Jaguar to build six brand new Lightweight 1963 E-types


May 14, 2014

Jaguar plans to build the last six of original Lightweight E-Type run

Jaguar plans to build the last six of original Lightweight E-Type run

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It’s not unheard of for a car’s production to be interrupted for a few months or even a couple of years, but half a century is pushing it a bit. Jaguar announced today that it plans to complete the 18-car production run of the Jaguar Lightweight E-Type, which was suspended in 1964 after only 12 of the high-performance sports car were built.

The E-type was one of the all-time classic cars. It hit exactly the right mix of the old and the new with its monocoque body, engine bonnet that seemed to go on forever and passenger cabin that looked as if it was hanging on for dear life. There was such an air of pure art to it that even the engine was beautiful, and unlike many high-performance cars, you could drive it at 10 mph without feeling like it was trying to rattle your fillings out of your teeth. Between 1961 and 1974 over 72,500 cars were produced, which is remarkable when you consider how notoriously unreliable it was.

Aimed at the racing crowd, the Lightweight E-Type, as the name suggests, was a stripped down version with 114 kg (250 lb) shaved off for more speed and better performance. It differed from the standard E-Type in having an all-aluminum monocoque and aluminum body panels over a steel chassis, as well as a 3.8-liter, straight six XK engine with an aluminum engine block and head. To further keep the weight down, the interior trim and chrome work were left off, and even the windows were designed to save the odd ounce.

Since it managed 170 mph (274) from its 344 bhp (257 kW) engine, and was raced by the likes of Graham Hill, Jackie Stewart, Roy Salvadori and Briggs Cunningham, the engineers must have done something right.

The Lightweight E-Type started production in February 1963 with 18 cars planned, but only 12 were built when production ended in 1964, plus two spare bodies. The remaining six chassis numbers were left on hold for half a century and, according to Jaguar, only 11 of the cars are believed to still be intact.

Described by Jaguar as its first ever “re-creation” project, the goal is to complete the final six cars of the long-suspended production run of the “Special GT E-type Cars.” Jaguar says that these will be perfect reproductions to the exact original specifications and will be hand-built for their public debut later this year. Not surprisingly, the company expects a lot of interest from collectors.

Source: Jaguar

About the Author
David Szondy David Szondy is a freelance writer based in Monroe, Washington. An award-winning playwright, he has contributed to Charged and iQ magazine and is the author of the website Tales of Future Past. All articles by David Szondy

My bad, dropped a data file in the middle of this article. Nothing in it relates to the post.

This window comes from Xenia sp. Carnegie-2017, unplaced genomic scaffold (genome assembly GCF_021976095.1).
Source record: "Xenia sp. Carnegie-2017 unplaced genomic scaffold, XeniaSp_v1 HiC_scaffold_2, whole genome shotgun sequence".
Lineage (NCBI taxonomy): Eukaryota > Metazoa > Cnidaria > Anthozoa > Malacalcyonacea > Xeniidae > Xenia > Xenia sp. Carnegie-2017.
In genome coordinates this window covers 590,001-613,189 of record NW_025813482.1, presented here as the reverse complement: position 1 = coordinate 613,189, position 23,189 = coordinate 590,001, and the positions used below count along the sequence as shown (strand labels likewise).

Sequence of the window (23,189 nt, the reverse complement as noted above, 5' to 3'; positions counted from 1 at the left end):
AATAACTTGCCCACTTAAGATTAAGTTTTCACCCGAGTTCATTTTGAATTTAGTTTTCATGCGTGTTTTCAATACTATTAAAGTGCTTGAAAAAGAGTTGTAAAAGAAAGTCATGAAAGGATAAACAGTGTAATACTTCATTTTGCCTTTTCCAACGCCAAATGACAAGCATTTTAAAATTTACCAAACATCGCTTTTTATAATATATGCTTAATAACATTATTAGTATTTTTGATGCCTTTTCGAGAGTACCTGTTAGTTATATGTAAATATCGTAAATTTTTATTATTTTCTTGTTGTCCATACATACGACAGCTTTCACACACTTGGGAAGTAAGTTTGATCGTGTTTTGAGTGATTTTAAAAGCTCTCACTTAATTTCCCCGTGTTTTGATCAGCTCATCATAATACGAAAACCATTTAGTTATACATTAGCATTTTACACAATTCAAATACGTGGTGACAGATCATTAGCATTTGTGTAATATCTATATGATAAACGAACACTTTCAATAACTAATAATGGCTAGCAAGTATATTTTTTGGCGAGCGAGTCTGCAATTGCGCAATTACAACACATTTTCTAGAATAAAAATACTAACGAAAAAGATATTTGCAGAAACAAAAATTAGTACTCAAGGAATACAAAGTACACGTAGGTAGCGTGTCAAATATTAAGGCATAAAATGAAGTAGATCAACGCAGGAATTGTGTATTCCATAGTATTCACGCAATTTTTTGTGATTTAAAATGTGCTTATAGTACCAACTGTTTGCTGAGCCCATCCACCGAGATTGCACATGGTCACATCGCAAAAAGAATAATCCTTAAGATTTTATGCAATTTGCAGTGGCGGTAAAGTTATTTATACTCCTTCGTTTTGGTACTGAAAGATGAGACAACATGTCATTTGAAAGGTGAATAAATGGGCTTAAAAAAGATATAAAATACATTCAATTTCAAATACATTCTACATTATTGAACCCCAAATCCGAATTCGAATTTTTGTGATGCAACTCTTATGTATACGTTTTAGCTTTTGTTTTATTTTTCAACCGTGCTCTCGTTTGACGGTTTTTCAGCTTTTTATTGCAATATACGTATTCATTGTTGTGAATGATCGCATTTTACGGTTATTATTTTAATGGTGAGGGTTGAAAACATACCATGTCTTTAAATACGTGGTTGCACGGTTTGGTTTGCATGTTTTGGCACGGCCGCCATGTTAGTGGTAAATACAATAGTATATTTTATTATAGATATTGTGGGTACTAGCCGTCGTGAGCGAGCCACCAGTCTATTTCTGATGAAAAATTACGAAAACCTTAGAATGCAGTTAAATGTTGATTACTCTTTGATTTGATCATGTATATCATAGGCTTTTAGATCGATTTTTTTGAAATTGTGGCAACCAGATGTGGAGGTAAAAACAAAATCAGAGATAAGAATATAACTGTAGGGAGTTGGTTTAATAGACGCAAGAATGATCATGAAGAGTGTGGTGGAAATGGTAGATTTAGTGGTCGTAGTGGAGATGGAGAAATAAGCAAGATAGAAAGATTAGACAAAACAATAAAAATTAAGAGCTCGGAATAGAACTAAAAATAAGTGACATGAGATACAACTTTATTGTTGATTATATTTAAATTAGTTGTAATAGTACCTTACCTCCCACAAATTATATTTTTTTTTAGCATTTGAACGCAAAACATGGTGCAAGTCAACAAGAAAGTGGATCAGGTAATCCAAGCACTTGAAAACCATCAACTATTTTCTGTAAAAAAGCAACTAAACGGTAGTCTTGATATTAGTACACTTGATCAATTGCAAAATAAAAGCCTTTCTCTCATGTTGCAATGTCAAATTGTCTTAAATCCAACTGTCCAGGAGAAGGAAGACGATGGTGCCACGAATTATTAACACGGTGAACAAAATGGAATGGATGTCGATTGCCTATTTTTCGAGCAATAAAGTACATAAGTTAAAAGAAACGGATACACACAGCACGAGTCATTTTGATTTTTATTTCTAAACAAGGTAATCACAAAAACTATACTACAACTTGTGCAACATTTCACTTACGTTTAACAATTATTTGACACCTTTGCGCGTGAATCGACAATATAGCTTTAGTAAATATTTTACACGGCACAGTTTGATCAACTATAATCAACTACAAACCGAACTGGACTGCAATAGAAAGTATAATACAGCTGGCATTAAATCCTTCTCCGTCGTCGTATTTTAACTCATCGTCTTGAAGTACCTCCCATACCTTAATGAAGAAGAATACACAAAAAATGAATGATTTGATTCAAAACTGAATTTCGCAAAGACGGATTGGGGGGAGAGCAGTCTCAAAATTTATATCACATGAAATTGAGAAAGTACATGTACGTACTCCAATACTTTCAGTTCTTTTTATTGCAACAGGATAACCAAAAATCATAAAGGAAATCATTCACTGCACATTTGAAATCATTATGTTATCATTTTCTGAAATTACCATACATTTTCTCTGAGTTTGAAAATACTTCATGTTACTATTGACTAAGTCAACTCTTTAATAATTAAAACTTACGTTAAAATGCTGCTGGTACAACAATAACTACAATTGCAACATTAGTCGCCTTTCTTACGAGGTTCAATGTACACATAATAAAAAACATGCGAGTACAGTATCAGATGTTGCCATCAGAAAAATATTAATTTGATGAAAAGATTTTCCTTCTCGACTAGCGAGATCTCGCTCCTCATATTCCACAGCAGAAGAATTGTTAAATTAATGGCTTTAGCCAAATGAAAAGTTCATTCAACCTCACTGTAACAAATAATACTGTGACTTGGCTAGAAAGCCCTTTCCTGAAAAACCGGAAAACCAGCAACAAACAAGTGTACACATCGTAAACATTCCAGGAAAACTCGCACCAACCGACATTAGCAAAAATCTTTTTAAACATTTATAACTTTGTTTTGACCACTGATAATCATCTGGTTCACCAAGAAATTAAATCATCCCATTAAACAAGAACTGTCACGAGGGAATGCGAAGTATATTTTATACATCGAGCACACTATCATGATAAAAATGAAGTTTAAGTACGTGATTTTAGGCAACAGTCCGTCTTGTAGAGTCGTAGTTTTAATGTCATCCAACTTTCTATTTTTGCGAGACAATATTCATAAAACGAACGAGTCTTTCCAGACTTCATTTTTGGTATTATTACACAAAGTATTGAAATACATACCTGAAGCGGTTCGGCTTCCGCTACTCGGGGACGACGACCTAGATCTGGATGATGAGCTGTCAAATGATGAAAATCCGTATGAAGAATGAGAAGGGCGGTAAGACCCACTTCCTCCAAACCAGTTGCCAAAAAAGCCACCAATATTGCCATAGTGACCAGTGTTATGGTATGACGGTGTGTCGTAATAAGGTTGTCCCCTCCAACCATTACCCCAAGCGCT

why not rebuild whole line, see Speedback GT as example Update, modernize car alone & boost sales. People would buy if U produce say 100 alone.

Stephen Russell

Does this mean the E-Type will follow tradition, "exact specifications" with Lucas electrics. My 64 E-Type was in the shop on a constant basis, replacing electrical parts, only to fail many times.


@Trikker. Good one:-)

If they follow the "exact specification" thing it will also mean the mentioned top speed will only be possible with a very strong tail wind going down hill, just as it was with the original E-type.

I must admit to loving the look of the E-type, but it's technology was questionable in many ways. Instead of these replicas made by Jaguar they should instead do an updated version, just imagine a car as pretty as a E-type but with modern performance. Amazing.


Almost stole an E Coupe once, didn't take long to find out why---- Good ol Lucas, The Prince of Darkness


BZD... They do, It's called the Eagle Speedster. Jeremy Clarkson drove one in some episode of Top Gear, Also there is the Jaguar Growler... also featured on Top Gear.

Jackie Ferrucci

Will they be considered 1964 models or 2014 or 2015? If the latter, they'd be banned from road use in many countries.

Being built by Jaguar, not very likely they could be registered under any home-built or self constructed vehicle regulations.

Gregg Eshelman

The Lucas electrics were responsible for most of the reliability issues - my own 1970 E-Type is perfectly reliable with the after market ignition system I fitted.

Sheldon Cooper

"Instead of these replicas made by Jaguar they should instead do an updated version, just imagine a car as pretty as a E-type but with modern performance. Amazing."

Jaguar has. It's called the F-Type (Obviously on from 'E') Convertible and Coupé


Jaguar would hit a home run if they were to come out with a modernized retro E-Type from the Series I era. I'd stand in line.

Doc Zhivago

True, that was back when Jaguar respected their own DNA, and carried it forward (more or less) through the XK series. The new F-Type Aston-Maseraguar is a complete sellout.

The Marketing Dept's "If you can't beat 'em, join 'em" tactic could spell genuine disaster for the marque, if the design group doesn't take back some control soon.


Will they be available with containers of original Lucas Factory Replacement Smoke, or will purchasers again have to rely on cheap imitation "made-in-China" replacement smoke?

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